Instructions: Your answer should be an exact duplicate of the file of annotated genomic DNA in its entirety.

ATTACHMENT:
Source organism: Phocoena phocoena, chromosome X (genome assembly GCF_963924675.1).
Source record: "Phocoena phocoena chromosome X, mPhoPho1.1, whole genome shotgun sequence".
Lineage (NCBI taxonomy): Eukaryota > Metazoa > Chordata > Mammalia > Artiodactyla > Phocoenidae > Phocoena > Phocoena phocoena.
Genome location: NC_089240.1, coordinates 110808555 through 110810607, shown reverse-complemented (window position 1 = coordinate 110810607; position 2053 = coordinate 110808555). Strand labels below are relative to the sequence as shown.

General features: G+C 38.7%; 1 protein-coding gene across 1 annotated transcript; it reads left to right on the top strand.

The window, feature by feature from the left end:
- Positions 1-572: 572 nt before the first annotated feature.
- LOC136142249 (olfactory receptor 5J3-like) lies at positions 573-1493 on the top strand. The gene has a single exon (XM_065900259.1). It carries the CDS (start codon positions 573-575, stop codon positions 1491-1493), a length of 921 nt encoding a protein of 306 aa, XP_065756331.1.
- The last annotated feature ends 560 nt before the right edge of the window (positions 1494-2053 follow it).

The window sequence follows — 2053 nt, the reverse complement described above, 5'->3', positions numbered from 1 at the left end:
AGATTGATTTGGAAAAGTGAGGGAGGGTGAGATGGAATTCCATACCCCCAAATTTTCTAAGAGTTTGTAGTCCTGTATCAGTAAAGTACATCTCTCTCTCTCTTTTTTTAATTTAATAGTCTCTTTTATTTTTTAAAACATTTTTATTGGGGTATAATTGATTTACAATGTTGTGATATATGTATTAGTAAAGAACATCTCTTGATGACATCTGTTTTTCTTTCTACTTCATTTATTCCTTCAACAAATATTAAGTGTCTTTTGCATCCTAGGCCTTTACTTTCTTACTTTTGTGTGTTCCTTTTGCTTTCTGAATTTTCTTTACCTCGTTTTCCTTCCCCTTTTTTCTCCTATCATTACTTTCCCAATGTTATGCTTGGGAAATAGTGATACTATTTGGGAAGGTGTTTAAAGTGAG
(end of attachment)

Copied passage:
Source organism: Phocoena phocoena, chromosome X (genome assembly GCF_963924675.1).
Source record: "Phocoena phocoena chromosome X, mPhoPho1.1, whole genome shotgun sequence".
Lineage (NCBI taxonomy): Eukaryota > Metazoa > Chordata > Mammalia > Artiodactyla > Phocoenidae > Phocoena > Phocoena phocoena.
Genome location: NC_089240.1, coordinates 110808555 through 110810607, shown reverse-complemented (window position 1 = coordinate 110810607; position 2053 = coordinate 110808555). Strand labels below are relative to the sequence as shown.

General features: G+C 38.7%; 1 protein-coding gene across 1 annotated transcript; it reads left to right on the top strand.

The window, feature by feature from the left end:
- Positions 1-572: 572 nt before the first annotated feature.
- LOC136142249 (olfactory receptor 5J3-like) lies at positions 573-1493 on the top strand. The gene has a single exon (XM_065900259.1). It carries the CDS (start codon positions 573-575, stop codon positions 1491-1493), a length of 921 nt encoding a protein of 306 aa, XP_065756331.1.
- The last annotated feature ends 560 nt before the right edge of the window (positions 1494-2053 follow it).

The window sequence follows — 2053 nt, the reverse complement described above, 5'->3', positions numbered from 1 at the left end:
AGATTGATTTGGAAAAGTGAGGGAGGGTGAGATGGAATTCCATACCCCCAAATTTTCTAAGAGTTTGTAGTCCTGTATCAGTAAAGTACATCTCTCTCTCTCTTTTTTTAATTTAATAGTCTCTTTTATTTTTTAAAACATTTTTATTGGGGTATAATTGATTTACAATGTTGTGATATATGTATTAGTAAAGAACATCTCTTGATGACATCTGTTTTTCTTTCTACTTCATTTATTCCTTCAACAAATATTAAGTGTCTTTTGCATCCTAGGCCTTTACTTTCTTACTTTTGTGTGTTCCTTTTGCTTTCTGAATTTTCTTTACCTCGTTTTCCTTCCCCTTTTTTCTCCTATCATTACTTTCCCAATGTTATGCTTGGGAAATAGTGATACTATTTGGGAAGGTGTTTAAAGTGAG